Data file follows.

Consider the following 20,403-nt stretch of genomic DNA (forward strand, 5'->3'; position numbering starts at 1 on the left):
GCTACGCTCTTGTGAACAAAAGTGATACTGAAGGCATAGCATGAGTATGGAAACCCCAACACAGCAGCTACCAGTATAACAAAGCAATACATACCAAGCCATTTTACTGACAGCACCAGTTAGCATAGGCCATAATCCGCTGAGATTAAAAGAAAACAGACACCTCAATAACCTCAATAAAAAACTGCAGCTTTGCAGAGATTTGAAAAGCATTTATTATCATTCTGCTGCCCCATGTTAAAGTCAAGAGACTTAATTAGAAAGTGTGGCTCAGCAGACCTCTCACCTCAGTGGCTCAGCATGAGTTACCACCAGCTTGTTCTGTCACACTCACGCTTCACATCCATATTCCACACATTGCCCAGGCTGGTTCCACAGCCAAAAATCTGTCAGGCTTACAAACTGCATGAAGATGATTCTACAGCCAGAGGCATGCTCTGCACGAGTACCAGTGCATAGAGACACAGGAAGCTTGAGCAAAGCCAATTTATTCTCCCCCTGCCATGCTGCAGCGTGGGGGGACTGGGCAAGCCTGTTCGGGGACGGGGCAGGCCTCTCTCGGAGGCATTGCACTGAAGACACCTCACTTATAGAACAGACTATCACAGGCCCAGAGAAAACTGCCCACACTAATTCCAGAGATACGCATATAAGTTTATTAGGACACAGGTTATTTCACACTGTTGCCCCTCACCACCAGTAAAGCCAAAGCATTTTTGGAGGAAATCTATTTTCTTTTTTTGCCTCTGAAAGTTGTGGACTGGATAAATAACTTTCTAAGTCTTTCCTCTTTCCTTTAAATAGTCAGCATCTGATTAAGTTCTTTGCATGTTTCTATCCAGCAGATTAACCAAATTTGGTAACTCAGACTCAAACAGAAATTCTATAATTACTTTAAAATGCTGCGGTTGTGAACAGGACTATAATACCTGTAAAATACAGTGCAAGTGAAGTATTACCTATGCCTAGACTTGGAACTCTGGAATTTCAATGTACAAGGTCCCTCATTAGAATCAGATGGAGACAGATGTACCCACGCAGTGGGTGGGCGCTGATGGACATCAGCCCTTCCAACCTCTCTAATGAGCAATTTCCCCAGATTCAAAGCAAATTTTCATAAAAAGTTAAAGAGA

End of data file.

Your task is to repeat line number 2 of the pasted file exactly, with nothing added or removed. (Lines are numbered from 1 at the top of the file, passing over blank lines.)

GCTACGCTCTTGTGAACAAAAGTGATACTGAAGGCATAGCATGAGTATGGAAACCCCAACACAGCAGCTACCAGTATAACAAAGCAATACATACCAAGCCATTTTACTGACAGCACCAGTTAGCATAGGCCATAATCCGCTGAGATTAAAAGAAAACAGACACCTCAATAACCTCAATAAAAAACTGCAGCTTTGCAGAGATTTGAAAAGCATTTATTATCATTCTGCTGCCCCATGTTAAAGTCAAGAGACTTAATTAGAAAGTGTGGCTCAGCAGACCTCTCACCTCAGTGGCTCAGCATGAGTTACCACCAGCTTGTTCTGTCACACTCACGCTTCACATCCATATTCCACACATTGCCCAGGCTGGTTCCACAGCCAAAAATCTGTCAGGCTTACAAACTGCATGAAGATGATTCTACAGCCAGAGGCATGCTCTGCACGAGTACCAGTGCATAGAGACACAGGAAGCTTGAGCAAAGCCAATTTATTCTCCCCCTGCCATGCTGCAGCGTGGGGGGACTGGGCAAGCCTGTTCGGGGACGGGGCAGGCCTCTCTCGGAGGCATTGCACTGAAGACACCTCACTTATAGAACAGACTATCACAGGCCCAGAGAAAACTGCCCACACTAATTCCAGAGATACGCATATAAGTTTATTAGGACACAGGTTATTTCACACTGTTGCCCCTCACCACCAGTAAAGCCAAAGCATTTTTGGAGGAAATCTATTTTCTTTTTTTGCCTCTGAAAGTTGTGGACTGGATAAATAACTTTCTAAGTCTTTCCTCTTTCCTTTAAATAGTCAGCATCTGATTAAGTTCTTTGCATGTTTCTATCCAGCAGATTAACCAAATTTGGTAACTCAGACTCAAACAGAAATTCTATAATTACTTTAAAATGCTGCGGTTGTGAACAGGACTATAATACCTGTAAAATACAGTGCAAGTGAAGTATTACCTATGCCTAGACTTGGAACTCTGGAATTTCAATGTACAAGGTCCCTCATTAGAATCAGATGGAGACAGATGTACCCACGCAGTGGGTGGGCGCTGATGGACATCAGCCCTTCCAACCTCTCTAATGAGCAATTTCCCCAGATTCAAAGCAAATTTTCATAAAAAGTTAAAGAGA